Sexburga of Ely (d. 699) came from one of those families that makes yours seem like a den of iniquity. She had three and a half sainted sisters and two sainted daughters (one of whom was a queen consort). All three of her sons became kings (in good time) (if the seventh and eighth centuries can be considered a good time). She married Eorcenberht, king of Kent, bearing him five children (as noted). According to the Anglo-Saxon chronicle, Eorcenberht overthrew “devil-worship” (paganism?) in his kingdom, and was the first English kinglet to establish the celebration of Easter. After he died in a plague outbreak, Sexburga (“half a dozen White Castles”) ruled as regent for her son Egbert, and founded Kent’s first women’s monastery (in Milton). When Egbert came into his majority, Sexburga went off and founded the abbey of Minster-in-Sheppey, glad to wash her hands of the whole royalty thing.
Shortly thereafter she removed to Ely, where her sister (St.) Audrey (Jun 23) was abbess, and whom she succeeded. After Audrey’s death, Sexburga was instrumental in her canonization, and procured a beautiful marble sarcophagus which miraculously fit Audrey perfectly. One historian wonders out loud why there are so many miraculous coincidences in hagiographies. Another historian questions whether Sexburga might be the same person as Sexburga of Wessex, then notes that virtually all they have in common is their name, and retracts the suggestion. One can be forgiven for thinking that, unlike writers of satirical hagiographies (I name no names), some historians need to do more research and less padding.
Sexburga died at Ely at “a good, late age,” and although the location of her relics isn’t mentioned in my sources, the location and provenance of nearly a dozen manuscripts mentioning her are, which I suppose we’ll have to settle for.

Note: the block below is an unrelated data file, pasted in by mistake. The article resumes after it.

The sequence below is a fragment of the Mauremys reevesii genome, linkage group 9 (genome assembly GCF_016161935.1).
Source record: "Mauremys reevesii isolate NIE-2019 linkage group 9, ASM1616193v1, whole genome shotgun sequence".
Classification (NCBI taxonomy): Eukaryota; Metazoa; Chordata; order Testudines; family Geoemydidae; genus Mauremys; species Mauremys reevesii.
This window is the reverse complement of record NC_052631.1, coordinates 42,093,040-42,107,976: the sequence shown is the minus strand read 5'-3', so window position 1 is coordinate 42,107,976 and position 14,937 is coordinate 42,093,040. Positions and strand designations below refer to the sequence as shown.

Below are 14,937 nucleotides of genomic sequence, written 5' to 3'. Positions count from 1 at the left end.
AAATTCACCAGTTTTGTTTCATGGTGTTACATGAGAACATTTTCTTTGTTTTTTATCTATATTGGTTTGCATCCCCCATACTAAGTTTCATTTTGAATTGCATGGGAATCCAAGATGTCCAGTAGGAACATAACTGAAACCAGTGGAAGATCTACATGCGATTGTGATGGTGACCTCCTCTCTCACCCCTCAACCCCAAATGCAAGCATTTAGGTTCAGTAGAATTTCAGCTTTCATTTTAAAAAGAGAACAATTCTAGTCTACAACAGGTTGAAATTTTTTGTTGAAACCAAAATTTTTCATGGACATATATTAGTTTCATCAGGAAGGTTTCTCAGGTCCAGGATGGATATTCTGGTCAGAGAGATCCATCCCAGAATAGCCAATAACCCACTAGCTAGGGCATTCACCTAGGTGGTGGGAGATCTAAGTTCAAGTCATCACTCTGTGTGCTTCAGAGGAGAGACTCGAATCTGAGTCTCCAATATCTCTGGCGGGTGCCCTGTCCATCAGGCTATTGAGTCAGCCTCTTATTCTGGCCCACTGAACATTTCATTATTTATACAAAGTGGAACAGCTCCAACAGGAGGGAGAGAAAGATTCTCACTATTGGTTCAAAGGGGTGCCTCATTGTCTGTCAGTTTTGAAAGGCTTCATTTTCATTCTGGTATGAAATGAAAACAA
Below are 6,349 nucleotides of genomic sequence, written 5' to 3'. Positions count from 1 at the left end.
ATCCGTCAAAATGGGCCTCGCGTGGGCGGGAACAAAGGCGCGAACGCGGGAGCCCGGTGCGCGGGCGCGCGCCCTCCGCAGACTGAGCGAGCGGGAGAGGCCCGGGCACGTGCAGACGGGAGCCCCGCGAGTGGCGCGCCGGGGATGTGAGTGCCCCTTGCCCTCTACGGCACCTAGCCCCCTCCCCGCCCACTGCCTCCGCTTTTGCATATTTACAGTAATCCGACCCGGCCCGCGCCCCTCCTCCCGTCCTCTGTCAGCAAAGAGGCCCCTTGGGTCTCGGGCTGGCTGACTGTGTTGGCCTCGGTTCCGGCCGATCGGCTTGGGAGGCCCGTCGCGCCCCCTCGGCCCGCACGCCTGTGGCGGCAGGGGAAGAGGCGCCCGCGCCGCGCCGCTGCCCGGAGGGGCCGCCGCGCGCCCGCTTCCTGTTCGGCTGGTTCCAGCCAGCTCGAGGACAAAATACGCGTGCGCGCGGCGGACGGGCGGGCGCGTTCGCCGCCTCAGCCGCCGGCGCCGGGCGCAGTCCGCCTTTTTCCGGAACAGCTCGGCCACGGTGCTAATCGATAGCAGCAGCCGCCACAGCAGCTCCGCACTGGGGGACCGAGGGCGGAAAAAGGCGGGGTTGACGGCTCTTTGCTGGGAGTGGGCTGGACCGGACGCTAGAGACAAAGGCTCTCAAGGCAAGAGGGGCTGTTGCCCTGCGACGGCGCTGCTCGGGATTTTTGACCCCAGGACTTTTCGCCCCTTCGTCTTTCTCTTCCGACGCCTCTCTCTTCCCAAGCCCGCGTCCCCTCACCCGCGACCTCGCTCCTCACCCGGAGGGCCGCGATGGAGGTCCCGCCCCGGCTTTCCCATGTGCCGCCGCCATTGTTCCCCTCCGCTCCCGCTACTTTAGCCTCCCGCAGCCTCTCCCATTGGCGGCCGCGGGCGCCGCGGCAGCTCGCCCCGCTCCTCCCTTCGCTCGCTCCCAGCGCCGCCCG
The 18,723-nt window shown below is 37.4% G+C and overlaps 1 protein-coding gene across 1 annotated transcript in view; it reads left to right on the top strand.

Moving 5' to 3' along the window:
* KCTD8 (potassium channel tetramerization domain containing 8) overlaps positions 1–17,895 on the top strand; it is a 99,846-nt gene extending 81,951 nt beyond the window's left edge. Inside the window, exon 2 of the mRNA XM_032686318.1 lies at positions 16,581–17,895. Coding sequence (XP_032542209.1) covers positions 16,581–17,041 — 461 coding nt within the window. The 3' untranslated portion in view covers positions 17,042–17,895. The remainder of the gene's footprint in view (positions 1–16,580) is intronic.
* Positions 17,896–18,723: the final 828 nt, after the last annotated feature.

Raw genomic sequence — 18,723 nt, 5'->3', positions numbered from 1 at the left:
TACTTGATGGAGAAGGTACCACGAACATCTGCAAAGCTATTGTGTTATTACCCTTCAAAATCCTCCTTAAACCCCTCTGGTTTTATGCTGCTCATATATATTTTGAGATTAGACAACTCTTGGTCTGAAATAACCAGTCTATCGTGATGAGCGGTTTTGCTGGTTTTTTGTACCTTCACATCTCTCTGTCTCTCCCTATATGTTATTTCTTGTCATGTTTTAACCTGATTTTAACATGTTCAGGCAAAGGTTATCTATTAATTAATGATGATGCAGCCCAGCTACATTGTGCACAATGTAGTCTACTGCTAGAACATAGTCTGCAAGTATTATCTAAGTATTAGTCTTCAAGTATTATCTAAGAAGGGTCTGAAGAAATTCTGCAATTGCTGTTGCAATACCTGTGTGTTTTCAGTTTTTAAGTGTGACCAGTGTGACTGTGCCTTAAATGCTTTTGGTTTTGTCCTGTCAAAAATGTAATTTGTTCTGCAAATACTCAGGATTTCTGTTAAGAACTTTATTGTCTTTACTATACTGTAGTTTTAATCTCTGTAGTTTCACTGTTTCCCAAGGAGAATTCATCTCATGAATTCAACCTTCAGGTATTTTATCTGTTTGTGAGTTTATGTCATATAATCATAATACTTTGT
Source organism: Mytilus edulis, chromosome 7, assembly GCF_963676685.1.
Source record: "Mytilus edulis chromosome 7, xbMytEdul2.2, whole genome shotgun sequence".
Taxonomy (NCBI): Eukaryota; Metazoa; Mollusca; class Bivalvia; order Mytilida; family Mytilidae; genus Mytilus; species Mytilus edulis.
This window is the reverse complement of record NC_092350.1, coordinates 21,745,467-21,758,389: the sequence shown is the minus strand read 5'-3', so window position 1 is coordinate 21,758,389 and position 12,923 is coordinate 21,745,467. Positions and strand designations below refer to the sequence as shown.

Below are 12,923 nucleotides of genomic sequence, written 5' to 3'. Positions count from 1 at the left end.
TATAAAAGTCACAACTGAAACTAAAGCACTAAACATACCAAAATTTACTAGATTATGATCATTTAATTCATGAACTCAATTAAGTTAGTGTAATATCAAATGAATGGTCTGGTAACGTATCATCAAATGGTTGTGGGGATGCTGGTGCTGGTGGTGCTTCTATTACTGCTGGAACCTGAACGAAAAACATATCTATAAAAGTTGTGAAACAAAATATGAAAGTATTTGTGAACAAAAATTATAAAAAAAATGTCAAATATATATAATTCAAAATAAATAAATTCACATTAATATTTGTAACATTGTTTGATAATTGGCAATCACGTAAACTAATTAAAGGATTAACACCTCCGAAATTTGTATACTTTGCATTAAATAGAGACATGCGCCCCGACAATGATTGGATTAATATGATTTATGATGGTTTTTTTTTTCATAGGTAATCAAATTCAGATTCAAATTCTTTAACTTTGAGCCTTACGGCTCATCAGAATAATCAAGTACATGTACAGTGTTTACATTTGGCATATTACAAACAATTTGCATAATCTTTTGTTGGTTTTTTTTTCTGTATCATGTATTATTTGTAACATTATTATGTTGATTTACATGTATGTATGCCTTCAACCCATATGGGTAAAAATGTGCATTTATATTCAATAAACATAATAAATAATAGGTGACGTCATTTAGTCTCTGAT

Godelieve (1049–1070) was a pious and charitable girl who desired nunhood, but due to her noble Flemish parentage and exceeding comeliness, she was forcibly married to Flemish nobleman Bertolf of Ghistelles, who at the urging of his less-than-savory mother abandoned his new wife in the middle of their wedding reception. (Which is a wicked (meaning good) run-on sentence describing a wicked (meaning evil) deed.) At this point her wicked (meaning fairy-tale witch) mother-in-law had her locked in a cell, starved, and both mentally and physically abused.
When word of this reached Godelieve’s father, he enlisted the bishop and Bertolf’s father, and the three threatened to turn Bertolf over to both civil and ecclesial authorities unless he took her back and treated her right. He appeared to all appearances to repent, but before long began to abuse her, and when he was (conveniently) away on business, two of his henchman seized Godelieve, strangled her, and threw her in a pond. (Having lured her through the back, not front or side, door of the castle. The import of some hagiographic details can be elusive.) Everyone knew Bertolf was guilty, but no one could produce evidence sufficient for the grand jury (or eleventh century equivalent), so he got away with it.
Bertolf married a second time, and had a daughter who was born blind (the implication being that this was due to his sin). She was healed by the posthumous intercessions of Godelieve, and founded a monastery at Gistel dedicated to her. These events finally softened Bertolf’s heart, and in sorrow and repentance he went to Rome to seek absolution, pilgrimaged to the Holy Land, and returned to become a monk at St. Winnoc’s in Bergues.
Godelieve is celebrated annually in Gistel by a procession on the first Sunday after July 5. Her first hagiographer (Tolkien fans hold onto your hats) was Drogo of Bergues. She is the patroness of people with in-law problems.